Rep. Clyburn’s memoir to tell a personal, historic story

jmonk@thestate.comAugust 20, 2013 

U.S. Rep. James Clyburn will be recognized this week for his 20 years in political office.


— U.S. Rep. Jim Clyburn, D-S.C., a major state and national civil rights figure, will publish his autobiography next spring.

It likely will contain some little-heard anecdotes about what makes Clyburn tick and personal glimpses of how he intersected with history and, in some cases, may have altered history.

The University of South Carolina Press is the publishing house. Although he had some help at first from the late Phil Grose, a former journalist, Democratic insider and S.C. gubernatorial biographer, Clyburn wrote most of the book himself, he said. Clyburn received no monetary advance for the book.

Its title is “Blessed Experiences: Genuinely Southern, Proudly Black,” according to the USC Press. The title is derived from one of his father’s favorite Christian hymns, “Blessed Assurance,” which contains the lines, “This is my story, this is my song,” Clyburn said Monday at a Columbia Rotary Clublunch.

“The whole book is about people being what they are because of the sum total of the experiences they’ve had,” Clyburn, 73, said in an interview.

In his speech, Clyburn recalled some key life-changing moments in his life likely to be in the book.

As a high school student at Mather Academy, a private African-American boarding school in Camden, Clyburn said that once after writing an essay on what he would be doing in five or 10 years – he said he wanted to leave South Carolina – his English and Bible teacher hauled him in.

“Ms. (Edna) Lukins was her name, and she happened to be white, and she said, ‘I’m very, very disturbed by your essay,’” Clyburn said.

“She said, ‘If you are going to do what I think you are going to do, get a decent education – and please, please don’t leave South Carolina,” Clyburn said.

So, despite the urging of his mother, who wanted him to go North to college, Clyburn, who grew up in Sumter, went to S.C. State in Orangeburg.

“I might have considered University of South Carolina or Clemson, but this was 1957 – I don’t have to explain to you-all why I selected South Carolina State,” Clyburn said to the mostly white Rotary audience. At that time, nearly everything in South Carolina was segregated. Anyone – white or black – defying laws of that time was subject to jail, beatings, ostracism or economic ruin.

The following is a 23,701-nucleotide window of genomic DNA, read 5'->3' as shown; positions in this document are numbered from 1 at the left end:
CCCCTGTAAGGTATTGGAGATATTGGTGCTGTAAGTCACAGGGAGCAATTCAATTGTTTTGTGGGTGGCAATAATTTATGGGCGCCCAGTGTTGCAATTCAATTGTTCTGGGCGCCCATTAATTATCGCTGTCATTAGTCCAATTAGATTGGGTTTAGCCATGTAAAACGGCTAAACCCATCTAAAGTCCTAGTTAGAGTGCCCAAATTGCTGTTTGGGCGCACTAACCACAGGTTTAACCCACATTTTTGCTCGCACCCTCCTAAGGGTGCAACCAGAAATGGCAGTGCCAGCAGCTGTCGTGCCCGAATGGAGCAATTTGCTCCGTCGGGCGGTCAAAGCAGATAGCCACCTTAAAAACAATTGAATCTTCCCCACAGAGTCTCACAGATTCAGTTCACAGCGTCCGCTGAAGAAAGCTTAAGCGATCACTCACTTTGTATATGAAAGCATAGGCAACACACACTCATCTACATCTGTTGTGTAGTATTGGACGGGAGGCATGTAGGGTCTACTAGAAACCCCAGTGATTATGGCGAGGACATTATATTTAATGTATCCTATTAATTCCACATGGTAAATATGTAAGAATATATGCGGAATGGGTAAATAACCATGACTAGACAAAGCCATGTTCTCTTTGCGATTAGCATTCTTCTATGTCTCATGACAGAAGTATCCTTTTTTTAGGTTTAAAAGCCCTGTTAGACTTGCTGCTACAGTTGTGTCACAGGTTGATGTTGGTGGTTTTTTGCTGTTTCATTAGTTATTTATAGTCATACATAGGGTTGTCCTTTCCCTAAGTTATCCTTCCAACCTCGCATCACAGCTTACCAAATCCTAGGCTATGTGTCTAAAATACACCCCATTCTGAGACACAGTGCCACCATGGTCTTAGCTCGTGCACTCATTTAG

In 1960, while a senior at S.C. State, Clyburn said he travelled to Atlanta with other activists to meet Dr. Martin Luther King Jr., who had been urging people to practice peaceful civil disobedience and go to jail to make a statement.

“Up until October 1960, Dr. King had never been to jail. So a few of us challenged him, stayed up until 4 a.m. the next morning ... we really had a testy meeting.”

The next weekend, Clyburn said, King finally allowed himself to be arrested and went to jail for the first time. While he was in jail, Democratic presidential candidate John F. Kennedy called King’s wife to express sympathy. Kennedy’s opponent, Richard Nixon, did not.

“Up until that phone call was made – and this shocks a lot of people – the vast majority of the black vote in the United States was going to Richard Nixon – and that’s a fact,” Clyburn said.

But because Kennedy reached out to King’s wife, most blacks switched their vote to Kennedy, who went on to win the presidency by a narrow margin, Clyburn said.

Clyburn, who has served in Congress 21 years, represents South Carolina’s 6th Congressional District, a sprawling collection of counties from Columbia to the southern Georgia-S.C. border to Charleston. He is the No. 3 ranking Democrat in the U.S. House and is close to President Obama.

His career spans the civil rights era, and as a young person he was a civil rights organizer and jailed numerous times in local S.C. jails because of his participation in protests seeking equal rights for African-Americans.

Reach Monk at (803) 771-8344.

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